Mynt Ltd v Revenue & Customs Commissioners (2013)
Where an appellant had begun a “missing trader fraud” appeal in the VAT and Duties Tribunal and had agreed that costs should be in the cause following the transfer of that appeal to the First-tier Tribunal, it could be concluded that it had hoped to recover its costs if successful and was therefore not entitled to protection from having to pay the commissioners’ costs when its appeal was dismissed.
The applicant commissioners sought an order for costs following an unsuccessful appeal by the respondent taxpayer (M) against their decision to refuse it credit for input tax incurred in its purchase and overseas sales of mobile phones (MTIC appeal).
M’s appeal had been brought in May 2007 before the VAT and Duties Tribunal (VDT). It had been dismissed in March 2011. The Revenue applied for a direction that M pay its costs of the appeal. Pursuant to the Value Added Tax Tribunals Rules 1986 r.29, which was in effect at the relevant time, the VDT had the power to direct one party to pay the costs of the other, if appropriate. When the jurisdiction was transferred to the First-tier Tribunal (FTT), the applicable provision was the Tribunals, Courts and Enforcement Act 2007 s.29(1) and s.29(2), which provided that costs were to be in the discretion of the tribunal. Ordinarily, each party to an appeal bore its own costs, whatever the outcome. However, pursuant to the Tribunal Procedure (First-tier Tribunal) (Tax Chamber) Rules 2009 r.10, the FTT could make a direction where one party had behaved unreasonably, or when an appeal had been allocated to the Complex category in accordance with r.23 and the taxpayer had not opted out of the costs-shifting regime. Although no direction formally applying r.29 of the 1986 Rules was made when the instant appeal was transferred from the VDT to the FTT; the parties agreed a direction that costs should be in the cause.
The commissioners submitted that, since M had proceeded on the footing that costs would follow the event, it would be wrong to allow it to resist a direction for costs on the technical ground that no direction formally applying r.29 of the 1986 Rules had been made. M contended that the FTT lacked jurisdiction to make the direction sought by the commissioners and argued that r.10 of the 2009 Rules applied; since the appeal had not been allocated to the Complex category, a costs direction could not be made.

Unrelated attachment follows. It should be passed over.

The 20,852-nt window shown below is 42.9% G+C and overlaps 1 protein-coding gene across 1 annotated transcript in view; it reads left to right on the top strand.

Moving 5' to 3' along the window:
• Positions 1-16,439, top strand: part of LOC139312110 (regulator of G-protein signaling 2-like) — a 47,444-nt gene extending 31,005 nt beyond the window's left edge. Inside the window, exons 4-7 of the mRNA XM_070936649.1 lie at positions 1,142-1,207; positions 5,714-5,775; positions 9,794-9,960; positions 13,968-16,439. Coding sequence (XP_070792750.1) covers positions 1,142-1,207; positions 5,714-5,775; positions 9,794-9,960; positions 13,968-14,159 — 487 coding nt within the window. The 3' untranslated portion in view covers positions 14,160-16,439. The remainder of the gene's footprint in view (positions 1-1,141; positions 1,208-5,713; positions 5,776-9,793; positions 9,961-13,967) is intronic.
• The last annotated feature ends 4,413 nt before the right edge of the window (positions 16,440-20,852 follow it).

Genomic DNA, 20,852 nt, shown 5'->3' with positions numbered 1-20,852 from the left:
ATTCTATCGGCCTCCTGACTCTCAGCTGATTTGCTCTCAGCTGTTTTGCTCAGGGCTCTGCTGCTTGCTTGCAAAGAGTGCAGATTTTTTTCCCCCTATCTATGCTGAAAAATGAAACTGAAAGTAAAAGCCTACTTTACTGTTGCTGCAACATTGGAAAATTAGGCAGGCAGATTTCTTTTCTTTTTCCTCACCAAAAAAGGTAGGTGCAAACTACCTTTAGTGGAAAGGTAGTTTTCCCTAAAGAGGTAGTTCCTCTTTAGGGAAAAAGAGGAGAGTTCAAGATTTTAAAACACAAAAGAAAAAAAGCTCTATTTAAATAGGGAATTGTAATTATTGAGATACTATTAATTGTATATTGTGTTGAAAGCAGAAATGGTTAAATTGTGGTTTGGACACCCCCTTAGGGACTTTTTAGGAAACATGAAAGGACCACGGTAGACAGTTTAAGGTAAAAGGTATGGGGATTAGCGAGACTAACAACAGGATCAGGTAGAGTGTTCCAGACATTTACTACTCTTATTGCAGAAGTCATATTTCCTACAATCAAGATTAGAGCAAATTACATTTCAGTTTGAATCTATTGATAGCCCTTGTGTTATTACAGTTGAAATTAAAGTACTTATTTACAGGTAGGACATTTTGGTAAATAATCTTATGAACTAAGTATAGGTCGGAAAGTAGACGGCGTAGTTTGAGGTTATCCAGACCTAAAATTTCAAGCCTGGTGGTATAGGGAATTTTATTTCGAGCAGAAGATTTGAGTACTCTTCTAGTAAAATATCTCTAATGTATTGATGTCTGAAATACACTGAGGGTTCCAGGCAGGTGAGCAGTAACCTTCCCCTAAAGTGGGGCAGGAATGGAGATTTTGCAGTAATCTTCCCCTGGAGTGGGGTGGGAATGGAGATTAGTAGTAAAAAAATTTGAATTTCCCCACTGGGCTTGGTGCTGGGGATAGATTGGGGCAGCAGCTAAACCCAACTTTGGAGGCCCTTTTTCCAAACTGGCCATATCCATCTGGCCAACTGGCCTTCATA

There had to be a positive decision to apply the 1986 Rules; in the absence of a direction pursuant to the Transfer of Tribunal Functions and Revenue and Customs Appeals Order 2009 Sch.3 para.7 or agreement to the same effect between the parties, the 2009 Rules applied automatically to the proceedings, Atlantic Electronics Ltd v Revenue and Customs Commissioners  UKUT 45 (TCC),  S.T.C. 931 considered. The costs-shifting regime of r.10 of the 2009 Rules, and with it the right of the taxpayer to opt out, was conferredonly in respect of cases which had been allocated to the Complex category; there was no provision by which it could be applied to appeals which had not been so allocated. The conduct of both parties was a relevant factor when determining the fair course to take. Delay in making an application under r.29 of the 1986 Rules could not be taken as a ground for refusing an application without considering other relevant circumstances, particularly those aspects of a litigant’s conduct which illuminated the reasons for the delay. An appellant bringing an MTIC appeal before April 1, 2009 would have been aware that he was within a costs-shifting regime. In the instant case, there was no reason to assume that either M or the commissioners had made a deliberate decision to wait until the outcome of the appeal was known; either party could have made an application to achieve certainty. The agreement between the parties for costs in the cause was inconsistent with a decision to be governed by the 2009 Rules alone, but indicated either a decision to remain in a costs-shifting regime, or a failure to recognise and act upon the change in rules. The commissioners had at least made their position clear and had indicated their intention to seek costs. That demonstrated a commitment to a costs-shifting regime, win or lose. It could be concluded on the evidence that M had pursued its appeal hoping to recover its costs if successful; therefore, it was manifestly unfair that it should be protected from having to pay the commissioners’ costs if unsuccessful. Accordingly, it was fair and just to exercise the para.7(3) power and direct that r.29 of the 1986 Rules should apply to the appeal throughout. M therefore had to pay the commissioners’ costs of the appeal, subject to a detailed assessment if not agreed.